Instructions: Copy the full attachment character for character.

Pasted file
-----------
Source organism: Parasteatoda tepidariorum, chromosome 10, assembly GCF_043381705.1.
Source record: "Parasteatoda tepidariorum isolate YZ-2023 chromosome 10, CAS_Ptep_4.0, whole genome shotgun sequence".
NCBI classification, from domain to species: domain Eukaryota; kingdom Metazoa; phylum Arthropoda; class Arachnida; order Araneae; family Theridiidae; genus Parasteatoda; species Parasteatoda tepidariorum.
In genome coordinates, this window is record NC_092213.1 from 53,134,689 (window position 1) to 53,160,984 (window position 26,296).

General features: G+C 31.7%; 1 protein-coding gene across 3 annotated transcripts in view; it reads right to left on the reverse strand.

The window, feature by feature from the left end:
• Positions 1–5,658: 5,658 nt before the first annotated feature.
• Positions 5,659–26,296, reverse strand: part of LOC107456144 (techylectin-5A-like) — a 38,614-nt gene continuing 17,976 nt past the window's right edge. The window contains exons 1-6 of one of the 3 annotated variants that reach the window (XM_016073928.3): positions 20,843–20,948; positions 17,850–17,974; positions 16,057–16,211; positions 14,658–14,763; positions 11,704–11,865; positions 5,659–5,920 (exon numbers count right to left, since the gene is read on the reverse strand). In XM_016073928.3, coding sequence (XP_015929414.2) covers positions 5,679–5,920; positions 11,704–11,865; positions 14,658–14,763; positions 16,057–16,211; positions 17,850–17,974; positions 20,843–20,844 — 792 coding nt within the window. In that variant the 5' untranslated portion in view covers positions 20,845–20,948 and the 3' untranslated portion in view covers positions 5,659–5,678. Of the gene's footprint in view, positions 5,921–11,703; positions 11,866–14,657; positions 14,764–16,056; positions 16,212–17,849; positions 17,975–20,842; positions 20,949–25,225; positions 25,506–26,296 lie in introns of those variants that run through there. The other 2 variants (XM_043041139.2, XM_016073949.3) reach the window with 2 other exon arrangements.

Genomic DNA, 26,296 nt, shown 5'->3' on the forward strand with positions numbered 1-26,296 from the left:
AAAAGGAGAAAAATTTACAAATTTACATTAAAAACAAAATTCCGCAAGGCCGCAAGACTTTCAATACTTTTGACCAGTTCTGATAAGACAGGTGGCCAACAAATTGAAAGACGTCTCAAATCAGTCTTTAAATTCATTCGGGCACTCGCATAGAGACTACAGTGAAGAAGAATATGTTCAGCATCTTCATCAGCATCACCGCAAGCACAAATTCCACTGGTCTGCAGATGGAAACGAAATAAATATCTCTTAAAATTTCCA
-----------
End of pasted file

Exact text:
Source organism: Parasteatoda tepidariorum, chromosome 10, assembly GCF_043381705.1.
Source record: "Parasteatoda tepidariorum isolate YZ-2023 chromosome 10, CAS_Ptep_4.0, whole genome shotgun sequence".
NCBI classification, from domain to species: domain Eukaryota; kingdom Metazoa; phylum Arthropoda; class Arachnida; order Araneae; family Theridiidae; genus Parasteatoda; species Parasteatoda tepidariorum.
In genome coordinates, this window is record NC_092213.1 from 53,134,689 (window position 1) to 53,160,984 (window position 26,296).

General features: G+C 31.7%; 1 protein-coding gene across 3 annotated transcripts in view; it reads right to left on the reverse strand.

The window, feature by feature from the left end:
• Positions 1–5,658: 5,658 nt before the first annotated feature.
• Positions 5,659–26,296, reverse strand: part of LOC107456144 (techylectin-5A-like) — a 38,614-nt gene continuing 17,976 nt past the window's right edge. The window contains exons 1-6 of one of the 3 annotated variants that reach the window (XM_016073928.3): positions 20,843–20,948; positions 17,850–17,974; positions 16,057–16,211; positions 14,658–14,763; positions 11,704–11,865; positions 5,659–5,920 (exon numbers count right to left, since the gene is read on the reverse strand). In XM_016073928.3, coding sequence (XP_015929414.2) covers positions 5,679–5,920; positions 11,704–11,865; positions 14,658–14,763; positions 16,057–16,211; positions 17,850–17,974; positions 20,843–20,844 — 792 coding nt within the window. In that variant the 5' untranslated portion in view covers positions 20,845–20,948 and the 3' untranslated portion in view covers positions 5,659–5,678. Of the gene's footprint in view, positions 5,921–11,703; positions 11,866–14,657; positions 14,764–16,056; positions 16,212–17,849; positions 17,975–20,842; positions 20,949–25,225; positions 25,506–26,296 lie in introns of those variants that run through there. The other 2 variants (XM_043041139.2, XM_016073949.3) reach the window with 2 other exon arrangements.

Genomic DNA, 26,296 nt, shown 5'->3' on the forward strand with positions numbered 1-26,296 from the left:
AAAAGGAGAAAAATTTACAAATTTACATTAAAAACAAAATTCCGCAAGGCCGCAAGACTTTCAATACTTTTGACCAGTTCTGATAAGACAGGTGGCCAACAAATTGAAAGACGTCTCAAATCAGTCTTTAAATTCATTCGGGCACTCGCATAGAGACTACAGTGAAGAAGAATATGTTCAGCATCTTCATCAGCATCACCGCAAGCACAAATTCCACTGGTCTGCAGATGGAAACGAAATAAATATCTCTTAAAATTTCCA